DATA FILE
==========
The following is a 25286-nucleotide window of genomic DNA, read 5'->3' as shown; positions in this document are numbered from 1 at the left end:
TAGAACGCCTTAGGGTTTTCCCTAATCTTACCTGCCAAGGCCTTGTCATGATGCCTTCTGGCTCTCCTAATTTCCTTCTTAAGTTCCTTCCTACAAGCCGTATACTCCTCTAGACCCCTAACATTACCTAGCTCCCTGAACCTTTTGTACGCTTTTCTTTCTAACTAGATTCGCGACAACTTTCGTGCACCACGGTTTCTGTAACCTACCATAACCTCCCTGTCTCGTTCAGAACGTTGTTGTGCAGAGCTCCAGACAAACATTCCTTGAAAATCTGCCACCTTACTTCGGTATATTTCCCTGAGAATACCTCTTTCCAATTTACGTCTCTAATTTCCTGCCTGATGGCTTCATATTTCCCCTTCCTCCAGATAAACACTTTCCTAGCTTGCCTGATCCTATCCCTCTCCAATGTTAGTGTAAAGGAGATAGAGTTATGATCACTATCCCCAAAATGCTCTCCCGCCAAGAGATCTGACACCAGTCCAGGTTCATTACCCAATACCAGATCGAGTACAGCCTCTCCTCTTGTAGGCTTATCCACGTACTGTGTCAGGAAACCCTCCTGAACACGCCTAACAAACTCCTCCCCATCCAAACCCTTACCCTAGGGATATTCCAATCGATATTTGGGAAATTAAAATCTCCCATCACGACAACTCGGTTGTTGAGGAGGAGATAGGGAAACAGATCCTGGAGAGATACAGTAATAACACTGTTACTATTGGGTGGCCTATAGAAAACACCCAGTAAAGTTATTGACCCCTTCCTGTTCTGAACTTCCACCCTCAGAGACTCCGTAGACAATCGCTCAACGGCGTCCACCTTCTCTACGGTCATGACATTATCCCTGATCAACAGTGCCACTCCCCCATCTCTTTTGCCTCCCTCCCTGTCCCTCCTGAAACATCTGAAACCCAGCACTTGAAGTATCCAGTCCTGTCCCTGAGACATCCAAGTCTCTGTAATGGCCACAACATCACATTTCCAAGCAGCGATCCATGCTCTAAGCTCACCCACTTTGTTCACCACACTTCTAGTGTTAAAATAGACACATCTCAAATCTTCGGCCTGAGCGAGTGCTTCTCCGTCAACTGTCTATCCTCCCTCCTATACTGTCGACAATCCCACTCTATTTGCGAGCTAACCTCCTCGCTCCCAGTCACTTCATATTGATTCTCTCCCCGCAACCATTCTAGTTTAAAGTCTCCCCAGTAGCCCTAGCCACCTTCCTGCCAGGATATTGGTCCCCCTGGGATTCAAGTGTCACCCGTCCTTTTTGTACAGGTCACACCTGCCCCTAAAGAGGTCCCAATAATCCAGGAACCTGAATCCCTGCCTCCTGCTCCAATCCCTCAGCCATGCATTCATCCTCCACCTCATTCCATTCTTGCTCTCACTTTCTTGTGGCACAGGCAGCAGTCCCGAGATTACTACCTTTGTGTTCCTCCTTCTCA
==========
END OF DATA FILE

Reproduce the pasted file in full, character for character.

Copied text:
The following is a 25286-nucleotide window of genomic DNA, read 5'->3' as shown; positions in this document are numbered from 1 at the left end:
TAGAACGCCTTAGGGTTTTCCCTAATCTTACCTGCCAAGGCCTTGTCATGATGCCTTCTGGCTCTCCTAATTTCCTTCTTAAGTTCCTTCCTACAAGCCGTATACTCCTCTAGACCCCTAACATTACCTAGCTCCCTGAACCTTTTGTACGCTTTTCTTTCTAACTAGATTCGCGACAACTTTCGTGCACCACGGTTTCTGTAACCTACCATAACCTCCCTGTCTCGTTCAGAACGTTGTTGTGCAGAGCTCCAGACAAACATTCCTTGAAAATCTGCCACCTTACTTCGGTATATTTCCCTGAGAATACCTCTTTCCAATTTACGTCTCTAATTTCCTGCCTGATGGCTTCATATTTCCCCTTCCTCCAGATAAACACTTTCCTAGCTTGCCTGATCCTATCCCTCTCCAATGTTAGTGTAAAGGAGATAGAGTTATGATCACTATCCCCAAAATGCTCTCCCGCCAAGAGATCTGACACCAGTCCAGGTTCATTACCCAATACCAGATCGAGTACAGCCTCTCCTCTTGTAGGCTTATCCACGTACTGTGTCAGGAAACCCTCCTGAACACGCCTAACAAACTCCTCCCCATCCAAACCCTTACCCTAGGGATATTCCAATCGATATTTGGGAAATTAAAATCTCCCATCACGACAACTCGGTTGTTGAGGAGGAGATAGGGAAACAGATCCTGGAGAGATACAGTAATAACACTGTTACTATTGGGTGGCCTATAGAAAACACCCAGTAAAGTTATTGACCCCTTCCTGTTCTGAACTTCCACCCTCAGAGACTCCGTAGACAATCGCTCAACGGCGTCCACCTTCTCTACGGTCATGACATTATCCCTGATCAACAGTGCCACTCCCCCATCTCTTTTGCCTCCCTCCCTGTCCCTCCTGAAACATCTGAAACCCAGCACTTGAAGTATCCAGTCCTGTCCCTGAGACATCCAAGTCTCTGTAATGGCCACAACATCACATTTCCAAGCAGCGATCCATGCTCTAAGCTCACCCACTTTGTTCACCACACTTCTAGTGTTAAAATAGACACATCTCAAATCTTCGGCCTGAGCGAGTGCTTCTCCGTCAACTGTCTATCCTCCCTCCTATACTGTCGACAATCCCACTCTATTTGCGAGCTAACCTCCTCGCTCCCAGTCACTTCATATTGATTCTCTCCCCGCAACCATTCTAGTTTAAAGTCTCCCCAGTAGCCCTAGCCACCTTCCTGCCAGGATATTGGTCCCCCTGGGATTCAAGTGTCACCCGTCCTTTTTGTACAGGTCACACCTGCCCCTAAAGAGGTCCCAATAATCCAGGAACCTGAATCCCTGCCTCCTGCTCCAATCCCTCAGCCATGCATTCATCCTCCACCTCATTCCATTCTTGCTCTCACTTTCTTGTGGCACAGGCAGCAGTCCCGAGATTACTACCTTTGTGTTCCTCCTTCTCA